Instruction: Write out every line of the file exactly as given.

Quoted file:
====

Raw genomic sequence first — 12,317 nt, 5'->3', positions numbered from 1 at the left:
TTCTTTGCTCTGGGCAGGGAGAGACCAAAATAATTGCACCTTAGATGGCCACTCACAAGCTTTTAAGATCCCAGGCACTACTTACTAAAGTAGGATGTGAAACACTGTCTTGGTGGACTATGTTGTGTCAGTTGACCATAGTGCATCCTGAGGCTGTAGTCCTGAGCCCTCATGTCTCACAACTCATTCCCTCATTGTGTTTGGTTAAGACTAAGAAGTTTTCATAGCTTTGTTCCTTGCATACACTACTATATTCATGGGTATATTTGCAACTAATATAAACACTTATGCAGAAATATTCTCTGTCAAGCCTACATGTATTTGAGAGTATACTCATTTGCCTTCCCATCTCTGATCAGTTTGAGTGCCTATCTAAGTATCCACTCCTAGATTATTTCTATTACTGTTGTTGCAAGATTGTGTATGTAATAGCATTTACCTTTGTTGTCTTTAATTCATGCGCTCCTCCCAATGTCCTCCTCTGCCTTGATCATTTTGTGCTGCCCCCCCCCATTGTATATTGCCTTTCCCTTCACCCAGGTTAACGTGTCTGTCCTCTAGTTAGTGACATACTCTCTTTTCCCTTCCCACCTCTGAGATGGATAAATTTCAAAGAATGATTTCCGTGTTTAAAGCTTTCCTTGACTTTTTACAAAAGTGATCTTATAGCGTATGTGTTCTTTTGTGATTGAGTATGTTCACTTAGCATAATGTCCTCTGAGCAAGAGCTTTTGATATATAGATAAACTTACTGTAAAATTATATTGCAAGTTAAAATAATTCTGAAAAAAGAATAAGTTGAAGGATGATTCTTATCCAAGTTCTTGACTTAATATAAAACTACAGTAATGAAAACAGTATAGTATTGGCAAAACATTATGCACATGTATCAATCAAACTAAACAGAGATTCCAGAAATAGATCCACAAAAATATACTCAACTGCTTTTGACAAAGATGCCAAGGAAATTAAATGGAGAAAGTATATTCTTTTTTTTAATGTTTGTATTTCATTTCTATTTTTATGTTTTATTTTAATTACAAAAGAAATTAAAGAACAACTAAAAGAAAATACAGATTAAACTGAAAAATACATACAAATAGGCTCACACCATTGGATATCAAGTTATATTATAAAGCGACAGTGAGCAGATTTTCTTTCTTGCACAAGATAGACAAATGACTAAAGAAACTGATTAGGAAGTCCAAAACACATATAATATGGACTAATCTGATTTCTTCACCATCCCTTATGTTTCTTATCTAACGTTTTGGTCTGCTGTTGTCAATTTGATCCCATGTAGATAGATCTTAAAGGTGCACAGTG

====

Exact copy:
Raw genomic sequence first — 12,317 nt, 5'->3', positions numbered from 1 at the left:
TTCTTTGCTCTGGGCAGGGAGAGACCAAAATAATTGCACCTTAGATGGCCACTCACAAGCTTTTAAGATCCCAGGCACTACTTACTAAAGTAGGATGTGAAACACTGTCTTGGTGGACTATGTTGTGTCAGTTGACCATAGTGCATCCTGAGGCTGTAGTCCTGAGCCCTCATGTCTCACAACTCATTCCCTCATTGTGTTTGGTTAAGACTAAGAAGTTTTCATAGCTTTGTTCCTTGCATACACTACTATATTCATGGGTATATTTGCAACTAATATAAACACTTATGCAGAAATATTCTCTGTCAAGCCTACATGTATTTGAGAGTATACTCATTTGCCTTCCCATCTCTGATCAGTTTGAGTGCCTATCTAAGTATCCACTCCTAGATTATTTCTATTACTGTTGTTGCAAGATTGTGTATGTAATAGCATTTACCTTTGTTGTCTTTAATTCATGCGCTCCTCCCAATGTCCTCCTCTGCCTTGATCATTTTGTGCTGCCCCCCCCCATTGTATATTGCCTTTCCCTTCACCCAGGTTAACGTGTCTGTCCTCTAGTTAGTGACATACTCTCTTTTCCCTTCCCACCTCTGAGATGGATAAATTTCAAAGAATGATTTCCGTGTTTAAAGCTTTCCTTGACTTTTTACAAAAGTGATCTTATAGCGTATGTGTTCTTTTGTGATTGAGTATGTTCACTTAGCATAATGTCCTCTGAGCAAGAGCTTTTGATATATAGATAAACTTACTGTAAAATTATATTGCAAGTTAAAATAATTCTGAAAAAAGAATAAGTTGAAGGATGATTCTTATCCAAGTTCTTGACTTAATATAAAACTACAGTAATGAAAACAGTATAGTATTGGCAAAACATTATGCACATGTATCAATCAAACTAAACAGAGATTCCAGAAATAGATCCACAAAAATATACTCAACTGCTTTTGACAAAGATGCCAAGGAAATTAAATGGAGAAAGTATATTCTTTTTTTTAATGTTTGTATTTCATTTCTATTTTTATGTTTTATTTTAATTACAAAAGAAATTAAAGAACAACTAAAAGAAAATACAGATTAAACTGAAAAATACATACAAATAGGCTCACACCATTGGATATCAAGTTATATTATAAAGCGACAGTGAGCAGATTTTCTTTCTTGCACAAGATAGACAAATGACTAAAGAAACTGATTAGGAAGTCCAAAACACATATAATATGGACTAATCTGATTTCTTCACCATCCCTTATGTTTCTTATCTAACGTTTTGGTCTGCTGTTGTCAATTTGATCCCATGTAGATAGATCTTAAAGGTGCACAGTG